Planning and Designing the Wireless LAN

Surveying the RF environment

Conducting a site survey is an important step in planning and designing all but the simplest WLAN. It is important to determine the impact of environmental factors on radio wave propagation in the operating area of the LAN, and also to test for the presence of RF signals that will interfere with WLAN performance.

The objective of the site survey is to gather enough information to plan the number and location of access points to provide the required coverage, in terms of achieving a minimum required data rate over the operating area. There are two types of site survey that can be performed — a noise and interference survey and a propagation and signal strength survey.

Noise and Interference Survey

This survey looks specifically for the presence of radio interference coming from other sources, such as nearby networks, military installations, etc., that could degrade WLAN performance. The main aspects of this type of survey are described below:

  • Objective - Assess the noise floor (RF power per unit of bandwidth, dBm/MHz) across the intended bandwidth to be used by the WLAN. Identify the distribution of RF energy within the bandwidth (frequency, continuous or sporadic, peak and average power levels).
  • Equipment used - Stand-alone RF spectrum analyser or PC equipped with a wireless interface card and spectrum analysis software
  • Survey technique - Site walk-through test prior to access point placement. Extended point measurements should be made at selected locations to identify any intermittent interference sources.
  • Application of survey results - Noise floor measurements will be used in the link budget calculation to assess the effective range of an RF link given the hardware specifications (transmit power, receiver sensitivity, antenna gains). Interference results will indicate any limitations on bandwidth usage, such as channels that should be avoided, and in extreme cases may dictate a choice between 2.4 and 5 GHz operation.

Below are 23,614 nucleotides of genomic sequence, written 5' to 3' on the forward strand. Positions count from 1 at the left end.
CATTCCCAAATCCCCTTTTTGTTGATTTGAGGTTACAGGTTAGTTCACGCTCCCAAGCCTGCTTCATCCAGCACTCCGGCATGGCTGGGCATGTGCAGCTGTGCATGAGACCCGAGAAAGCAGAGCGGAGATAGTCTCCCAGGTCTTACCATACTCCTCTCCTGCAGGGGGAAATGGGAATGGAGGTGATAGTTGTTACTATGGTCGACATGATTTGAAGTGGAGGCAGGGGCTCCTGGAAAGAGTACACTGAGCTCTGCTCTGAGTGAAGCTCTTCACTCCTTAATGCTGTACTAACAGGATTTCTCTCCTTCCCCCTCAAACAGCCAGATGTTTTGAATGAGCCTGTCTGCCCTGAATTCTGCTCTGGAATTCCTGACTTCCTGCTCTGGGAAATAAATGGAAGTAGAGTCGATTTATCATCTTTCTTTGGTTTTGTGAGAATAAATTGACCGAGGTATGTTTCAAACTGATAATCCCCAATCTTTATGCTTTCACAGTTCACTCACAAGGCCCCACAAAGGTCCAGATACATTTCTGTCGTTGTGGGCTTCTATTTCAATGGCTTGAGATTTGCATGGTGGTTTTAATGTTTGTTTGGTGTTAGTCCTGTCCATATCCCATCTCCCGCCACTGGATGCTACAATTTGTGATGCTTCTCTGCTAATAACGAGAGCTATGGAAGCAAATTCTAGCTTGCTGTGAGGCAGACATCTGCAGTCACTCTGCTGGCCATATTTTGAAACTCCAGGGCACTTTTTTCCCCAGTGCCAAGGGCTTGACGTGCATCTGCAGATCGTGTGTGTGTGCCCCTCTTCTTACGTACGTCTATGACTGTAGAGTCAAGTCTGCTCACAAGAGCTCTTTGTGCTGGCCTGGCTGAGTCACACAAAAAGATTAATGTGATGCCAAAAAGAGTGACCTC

Propagation and Signal Strength Survey

A well executed propagation and signal strength survey will help to ensure that network resources are correctly located so that the planned network will not suffer from coverage holes, resulting in areas of poor network performance, and will also ensure that network capacity is properly planned. The main aspects of this type of survey are described below:

  • Objective - Identify the coverage pattern, received signal strength and achievable data rate for given access point and client station locations within the WLAN operating area.
  • Equipment used - Laptop or handheld PC equipped with wireless interface card and site survey software. Ideally the survey receiver hardware should be identical to the planned client station hardware (same wireless NIC), otherwise allowances will need to be made, for example for differing receiver sensitivity or antenna gain. Combining the survey tool with a GPS navigation module can help in transferring measurements onto site plans.